What are Vascular Ring Anomalies?
Vascular ring anomalies in cats can be difficult for the typical pet owner to diagnose, but not to detect. This condition can lead to compression of the esophagus, a condition commonly referred to as megaesophagus, which causes your cat to regurgitate food. Regurgitation is not the same as vomiting. In cats with vascular ring anomalies, food never makes it to the stomach and is stopped at a narrowing, or obstructed area in the esophagus. Vascular ring anomalies are dangerous as they not only prevent your cat from receiving the correct nutrition, they can also result in secondary conditions brought about by regurgitation.
Symptoms of Vascular Ring Anomalies in Cats
The primary symptom of vascular ring anomalies in cats is the regurgitation of food shortly after eating. The owner can differentiate between vomit from the stomach and regurgitation by the lack of bile in the end product. Additionally, regurgitation will occur quickly after eating and on a more regular than sporadic basis. There are a few additional ancillary conditions that may occur as a result of the regurgitation.
- Pneumonia: Aspiration pneumonia can often result from regurgitation. This occurs when a piece of food becomes trapped in the lungs during the violent process of regurgitation or when food is sucked into the lungs during breath intake after regurgitation.
- Malnutrition: Malnutrition can occur when your cat is regularly regurgitating their food instead of properly digesting the nutrients.
- Weight loss: Weight loss is also a side effect of regurgitation due to inability to process nutrients.
Causes of Vascular Ring Anomalies in Cats
Vascular ring anomalies in cats are typically inherited defects that occur during development while still in utero. This congenital condition, also referred to as persistent right aortic arch, is caused by improper growth in the arteries that abut the esophagus. As a result of the deformation, the esophagus is compressed near the area of the defect, often narrowing to such an extent that solid food cannot pass through in large quantities.
In addition to causing megaesophagus, in some cases this congenital defect may lead to congestive heart failure if left untreated.
Diagnosis of Vascular Ring Anomalies in Cats
Physical Exam and Blood Work
As with many conditions, the first step your veterinarian will take is a thorough physical examination. Your veterinarian may also draw blood for a full blood analysis to rule out any underlying infection as the cause of the regurgitation. Your veterinarian will also look for signs of malnutrition such as dulling of coat, lethargy or discoloration of gums.
X-rays are the diagnostic method of choice for the detection of vascular ring anomalies; the oesophagus cranial to the heart is dilated with the oesophagus portion dorsal to the heart is constricted, this is more evident during contrast media (barium) studies.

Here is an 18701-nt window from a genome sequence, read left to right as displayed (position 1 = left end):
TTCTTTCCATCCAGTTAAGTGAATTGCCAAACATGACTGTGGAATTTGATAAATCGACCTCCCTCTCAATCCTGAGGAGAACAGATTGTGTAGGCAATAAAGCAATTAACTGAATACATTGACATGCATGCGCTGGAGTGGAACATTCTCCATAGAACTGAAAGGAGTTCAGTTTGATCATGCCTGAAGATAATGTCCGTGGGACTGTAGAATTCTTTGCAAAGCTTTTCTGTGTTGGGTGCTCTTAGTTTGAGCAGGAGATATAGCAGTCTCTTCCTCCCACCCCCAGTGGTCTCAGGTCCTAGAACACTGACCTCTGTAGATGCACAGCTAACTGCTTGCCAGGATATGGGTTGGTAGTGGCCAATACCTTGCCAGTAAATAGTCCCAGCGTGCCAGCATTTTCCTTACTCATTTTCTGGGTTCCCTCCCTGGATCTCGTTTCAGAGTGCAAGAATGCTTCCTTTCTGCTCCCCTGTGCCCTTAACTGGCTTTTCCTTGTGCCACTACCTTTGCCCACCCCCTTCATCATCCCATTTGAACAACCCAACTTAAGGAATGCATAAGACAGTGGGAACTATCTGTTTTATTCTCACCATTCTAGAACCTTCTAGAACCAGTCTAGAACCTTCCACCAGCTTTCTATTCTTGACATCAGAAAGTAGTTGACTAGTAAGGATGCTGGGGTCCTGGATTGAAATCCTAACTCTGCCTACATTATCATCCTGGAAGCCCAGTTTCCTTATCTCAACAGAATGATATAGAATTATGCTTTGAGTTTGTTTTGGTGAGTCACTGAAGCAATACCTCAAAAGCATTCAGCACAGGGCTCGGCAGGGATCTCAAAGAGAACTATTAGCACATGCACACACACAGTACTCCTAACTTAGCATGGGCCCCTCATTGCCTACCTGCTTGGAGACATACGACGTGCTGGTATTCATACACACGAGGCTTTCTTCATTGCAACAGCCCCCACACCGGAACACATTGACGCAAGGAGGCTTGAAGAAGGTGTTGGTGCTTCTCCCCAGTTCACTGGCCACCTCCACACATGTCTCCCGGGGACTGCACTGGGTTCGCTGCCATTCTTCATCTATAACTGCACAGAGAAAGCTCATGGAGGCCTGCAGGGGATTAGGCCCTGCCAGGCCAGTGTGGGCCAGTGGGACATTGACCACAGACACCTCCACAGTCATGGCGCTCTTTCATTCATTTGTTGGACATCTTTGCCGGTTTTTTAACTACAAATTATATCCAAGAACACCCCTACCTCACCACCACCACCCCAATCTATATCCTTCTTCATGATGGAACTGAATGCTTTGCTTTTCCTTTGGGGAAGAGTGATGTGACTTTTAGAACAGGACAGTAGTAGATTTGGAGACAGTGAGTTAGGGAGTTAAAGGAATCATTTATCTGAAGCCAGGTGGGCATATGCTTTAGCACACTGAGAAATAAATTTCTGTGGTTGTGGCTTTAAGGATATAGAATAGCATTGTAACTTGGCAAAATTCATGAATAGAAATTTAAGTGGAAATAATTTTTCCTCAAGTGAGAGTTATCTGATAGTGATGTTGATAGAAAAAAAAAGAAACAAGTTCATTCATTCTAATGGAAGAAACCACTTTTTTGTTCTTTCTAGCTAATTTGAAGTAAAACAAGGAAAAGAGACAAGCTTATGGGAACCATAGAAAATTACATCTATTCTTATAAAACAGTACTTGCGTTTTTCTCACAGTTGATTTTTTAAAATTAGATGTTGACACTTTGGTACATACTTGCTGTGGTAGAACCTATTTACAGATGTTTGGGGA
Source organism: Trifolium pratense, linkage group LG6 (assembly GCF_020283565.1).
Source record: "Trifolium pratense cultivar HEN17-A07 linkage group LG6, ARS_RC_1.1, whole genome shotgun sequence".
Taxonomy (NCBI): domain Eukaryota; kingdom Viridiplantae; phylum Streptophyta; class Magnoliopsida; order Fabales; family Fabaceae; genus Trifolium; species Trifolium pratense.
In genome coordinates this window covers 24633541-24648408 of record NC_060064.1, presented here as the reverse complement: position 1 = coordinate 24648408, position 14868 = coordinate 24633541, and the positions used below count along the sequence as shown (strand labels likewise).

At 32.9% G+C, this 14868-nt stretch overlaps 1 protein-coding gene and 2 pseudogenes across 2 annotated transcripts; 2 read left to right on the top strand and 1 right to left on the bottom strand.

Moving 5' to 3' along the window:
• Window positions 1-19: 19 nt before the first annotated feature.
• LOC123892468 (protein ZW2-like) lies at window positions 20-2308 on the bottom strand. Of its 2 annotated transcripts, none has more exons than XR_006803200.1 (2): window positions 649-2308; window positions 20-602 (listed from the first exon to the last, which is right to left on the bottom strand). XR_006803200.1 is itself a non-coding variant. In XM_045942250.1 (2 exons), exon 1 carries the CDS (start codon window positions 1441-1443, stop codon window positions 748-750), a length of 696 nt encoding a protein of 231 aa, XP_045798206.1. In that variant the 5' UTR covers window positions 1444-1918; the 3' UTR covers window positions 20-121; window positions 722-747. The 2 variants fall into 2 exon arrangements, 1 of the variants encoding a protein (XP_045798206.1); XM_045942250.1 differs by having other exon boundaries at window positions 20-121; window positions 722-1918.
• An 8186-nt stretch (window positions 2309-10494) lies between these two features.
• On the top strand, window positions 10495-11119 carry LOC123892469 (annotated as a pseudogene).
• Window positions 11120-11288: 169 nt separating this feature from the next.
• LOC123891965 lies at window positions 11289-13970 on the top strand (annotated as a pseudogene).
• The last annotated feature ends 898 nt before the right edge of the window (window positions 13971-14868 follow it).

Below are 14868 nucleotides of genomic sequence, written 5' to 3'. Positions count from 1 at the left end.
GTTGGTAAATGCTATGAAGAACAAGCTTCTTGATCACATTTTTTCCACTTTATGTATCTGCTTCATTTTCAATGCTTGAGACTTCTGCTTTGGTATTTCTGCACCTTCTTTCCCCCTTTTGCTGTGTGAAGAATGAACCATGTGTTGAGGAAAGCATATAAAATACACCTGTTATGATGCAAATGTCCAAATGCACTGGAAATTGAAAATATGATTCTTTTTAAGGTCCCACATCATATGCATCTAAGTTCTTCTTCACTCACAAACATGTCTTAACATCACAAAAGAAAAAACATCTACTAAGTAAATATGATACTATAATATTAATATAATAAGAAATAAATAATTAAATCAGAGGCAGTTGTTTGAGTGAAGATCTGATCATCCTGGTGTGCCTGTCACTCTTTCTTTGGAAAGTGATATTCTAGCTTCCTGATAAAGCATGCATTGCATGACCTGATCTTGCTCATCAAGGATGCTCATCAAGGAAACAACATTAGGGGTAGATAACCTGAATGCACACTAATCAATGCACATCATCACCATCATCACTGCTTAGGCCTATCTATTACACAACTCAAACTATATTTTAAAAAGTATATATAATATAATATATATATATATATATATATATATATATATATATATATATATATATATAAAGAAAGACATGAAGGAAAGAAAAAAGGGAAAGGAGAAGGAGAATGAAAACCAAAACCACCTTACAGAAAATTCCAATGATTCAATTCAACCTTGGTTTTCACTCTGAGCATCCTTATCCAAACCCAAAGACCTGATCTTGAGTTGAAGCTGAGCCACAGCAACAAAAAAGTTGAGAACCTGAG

In cases where x-rays are unclear, or if the underlying cause of regurgitation is not immediately suspected to be a vascular ring anomaly, your vet may want to conduct an endoscopy. In an endoscopy procedure, your cat will be sedated and a tube with a small camera will be placed down the oesophagus. This will allow your vet to locate any obstruction or narrowing and pinpoint the exact location of the blockage.
Your Veterinarian may choose to perform an ultrasound to check for other congenital heart disorders like septal or valve defects.
Due to a suspected correlation between vascular ring anomalies and axial skeletal malformations, CT scans are recommended for ruling out this condition.
Treatment of Vascular Ring Anomalies in Cats
Surgery is the recommended course of treatment for vascular ring anomalies in cats. While these type of surgeries have become more routine over time, there is still the possibility for infection or negative outcomes. Your pet will also need to be anesthetized in order to undergo surgery. Without surgical correction, your cat may face congenital heart issues that may lead to a shortened lifespan.
Recovery of Vascular Ring Anomalies in Cats
While surgery will resolve the underlying vascular ring anomaly, it may or may not cure the narrowing or blockage of the esophagus. In cases where the megaesophagus condition is permanent, modification of your cat’s eating habits and dietary choices may still allow effective management of the condition.
In cats with megaesophagus brought on by vascular ring anomalies, raised food dishes can be especially helpful. Feeding while your cat is sitting or is forced to extend their neck, will allow the esophagus to open as widely as possible during meals. Additionally, a wet food diet, or dry food that has been pureed, may also be fed since the lack of solid consistency will allow easier access past the obstruction and into the stomach.
Lastly, if your cat has potential for nutritional deficiencies, they may need to take an oral vitamin supplement. With surgery and proper feeding regiments, your cat has a good prognosis for long term recovery and management from vascular ring anomalies.